Though their beginning birth years have yet to be conclusively decided, children of America’s youngest generation are roughly 0-10 years old. They are currently the offspring of Generation X (born ca. 1963-1981) but many will have parents from the Millennial generation (born ca. 1982-2000) as time goes on. While demographers use a variety of names to refer to this generation -- Generation Net, Generation Z, the Homeland Generation -- none of them has yet to stick. And while it’s clear that the members of this generation will be the most technologically savvy in history, most of their other values and characteristics have yet to crystallize. Here are some of our predictions:
  • Self-Directed - In reaction to the “helicopter” parenting style of the Baby Boomers, “slow” or “free range” parenting styles of Gen Xers and Millennials will emphasize unstructured time over overachievement and result in the ability to self-direct.
  • Adaptive & Resilient - Not having experienced or remembered the years of prosperity prior to the “Great Recession,” this generation will come of age accustomed to living with less and working with what they have.
  • Conforming – Growing up in the wake of 9/11, Columbine and mobile surveillance technology will produce a generation of children highly tolerant of protective environments and imposed rules and boundaries.
  • Inclusive - This generation’s child- and young adulthood will be marked by political polarity, global instability and deepening divides between the rich and poor. As a result they will adopt values of fairness and due process in an effort to right the inequities they see around them.
Because a generation is shaped by the first 16 years of life, we’ll need more time to monitor all the influences (e.g. family upbringing, school systems, world events, etc.) of today’s youth. What do you think this next generation will be like in society? How will their values and behaviors shape the workplace of the future? We welcome your comments!

For more information and tips on recruiting, engaging and managing the different generations in your workplace, contact us at www.interchange-group.com.

Eldercare Issues in the Workplace

As more and more Baby Boomers struggle to balance full-time employment and the emotional and financial demands of caring for aging parents, the cost to employers is rising. According to MetLife, the average employee caregiver costs his or her employer $2100 per year in absenteeism, lost productivity and increased healthcare costs. That’s a total loss of $33 billion per year to U.S. businesses.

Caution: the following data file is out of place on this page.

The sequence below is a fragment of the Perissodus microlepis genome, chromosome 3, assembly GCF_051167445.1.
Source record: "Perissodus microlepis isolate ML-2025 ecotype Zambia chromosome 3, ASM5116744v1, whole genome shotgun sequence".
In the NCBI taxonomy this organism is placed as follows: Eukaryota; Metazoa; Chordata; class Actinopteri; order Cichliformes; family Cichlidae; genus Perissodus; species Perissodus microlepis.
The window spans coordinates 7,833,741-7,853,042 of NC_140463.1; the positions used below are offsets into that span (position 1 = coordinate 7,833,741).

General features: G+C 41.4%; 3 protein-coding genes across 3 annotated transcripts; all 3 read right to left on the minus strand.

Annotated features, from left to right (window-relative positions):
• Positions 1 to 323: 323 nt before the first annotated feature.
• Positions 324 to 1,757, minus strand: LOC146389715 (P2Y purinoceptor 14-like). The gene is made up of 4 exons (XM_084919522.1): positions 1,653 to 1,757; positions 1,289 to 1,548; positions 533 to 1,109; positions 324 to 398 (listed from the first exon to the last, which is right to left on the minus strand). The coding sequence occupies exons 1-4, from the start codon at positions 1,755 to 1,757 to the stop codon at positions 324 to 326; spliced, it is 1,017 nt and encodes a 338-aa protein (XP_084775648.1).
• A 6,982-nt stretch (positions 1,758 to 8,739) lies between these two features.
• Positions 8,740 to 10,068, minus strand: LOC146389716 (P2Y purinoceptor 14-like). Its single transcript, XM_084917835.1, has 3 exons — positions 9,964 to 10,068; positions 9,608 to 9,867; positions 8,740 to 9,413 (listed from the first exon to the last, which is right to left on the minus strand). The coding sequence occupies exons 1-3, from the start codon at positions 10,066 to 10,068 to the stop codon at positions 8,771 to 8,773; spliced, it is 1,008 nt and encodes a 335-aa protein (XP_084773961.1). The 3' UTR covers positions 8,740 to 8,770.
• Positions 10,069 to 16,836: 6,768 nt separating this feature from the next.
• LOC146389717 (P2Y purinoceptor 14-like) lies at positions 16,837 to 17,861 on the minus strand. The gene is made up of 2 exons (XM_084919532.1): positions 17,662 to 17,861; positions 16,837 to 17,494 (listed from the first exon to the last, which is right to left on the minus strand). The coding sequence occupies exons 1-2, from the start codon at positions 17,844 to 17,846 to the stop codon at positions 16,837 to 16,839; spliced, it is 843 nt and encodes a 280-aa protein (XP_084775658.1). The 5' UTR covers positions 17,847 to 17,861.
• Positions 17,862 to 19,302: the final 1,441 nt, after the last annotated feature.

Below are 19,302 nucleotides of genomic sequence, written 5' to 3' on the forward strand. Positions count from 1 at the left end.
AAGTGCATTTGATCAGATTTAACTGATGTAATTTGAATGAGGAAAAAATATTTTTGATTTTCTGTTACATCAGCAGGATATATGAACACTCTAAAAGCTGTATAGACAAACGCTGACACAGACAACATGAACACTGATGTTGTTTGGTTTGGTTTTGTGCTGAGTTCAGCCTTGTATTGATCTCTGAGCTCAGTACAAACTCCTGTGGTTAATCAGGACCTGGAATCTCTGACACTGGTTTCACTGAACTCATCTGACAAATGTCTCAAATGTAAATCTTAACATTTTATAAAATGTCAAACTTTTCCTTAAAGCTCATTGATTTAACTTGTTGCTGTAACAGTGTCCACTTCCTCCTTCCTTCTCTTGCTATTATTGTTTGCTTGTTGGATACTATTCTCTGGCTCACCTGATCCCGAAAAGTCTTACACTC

Unfortunately, the situation is predicted to get worse in the coming years. The Centers for Medicaid and Medicare Services report that the segment of the population most likely to need care (those over 85) is increasing rapidly, from 35 million today to 70 million in 2030. How will employers cope with the disruptions and costs of a growing workforce of employee caregivers? Here are some of the many innovative “eldercare friendly” policies and practices that companies are adopting to address the issue:
  • Flexible work arrangements including telecommuting, compressed work weeks and job sharing
  • Leave-sharing that allows employees to donate a portion of their leave time to others who have eldercare responsibilities
  • Caregiver Employee Resource Groups that enable employees to share resources and emotional support
  • Dependent Care Spending Accounts permitting employees to pay for adult daycare expenses with pre-tax dollars
  • Consultation on eldercare services and counseling on hospice and palliative care
Addressing issues of eldercare is a business imperative. Organizations that respond to employee needs will be rewarded with loyalty, engagement and productivity. Those that force employees to choose between caring for a loved one and devoting themselves to work will sacrifice both their bottom line and their ability to attract top talent in the future.

For more information and tips on recruiting, engaging and managing the different generations in your workplace, contact us at www.interchange-group.com.

Onboarding Generation X

Over 1/3 of Generation Xers (born ca. 1963-1981) would rather go to the dentist than attend their company's orientation program. That's no surprise, since the needs of this generation are often overshadowed by those of the Baby Boomer and Millennial generations that sandwich Gen X in the workplace. However, failure to engage this independent cohort up front will prove costly for employers in the years to come as America's 80 million Baby Boomers attempt to pass on their roles to a mere 46 million Gen Xers.

Effective employee onboarding (i.e. the process of integrating new hires into an organization) will be critical for Gen X engagement and retention in the future. As a result, onboarding practices like the ones described below will need to echo Gen X themes of self-reliance, candor and transferable skills to be successful.

  • Offload employment forms and other HR information onto your company's intranet for new hires to access on an "as needed basis."
  • Use 30-60-90 day performance reviews to let Gen Xers know if they are on track.
  • Provide professional development opportunities to employees during their first 12 months of employment.
  • Be open about the challenges, opportunities and career paths available at your organization so that Gen Xers know what they have to work with.

Gen Xers who feel challenged and empowered during the first year of employment will reward companies with loyalty and productivity. Those who feel overlooked or marginalized will eventually leave for opportunities that better meet their needs. To what extent does your onboarding process fit the needs and expectations of Generation X?

To learn how to create a successful onboarding process across the generations, join us for our for our September 16 webinar, "New Hire Onboarding: Strategic Insights and Practical Guidelines for Boosting Employee Performance and Retention."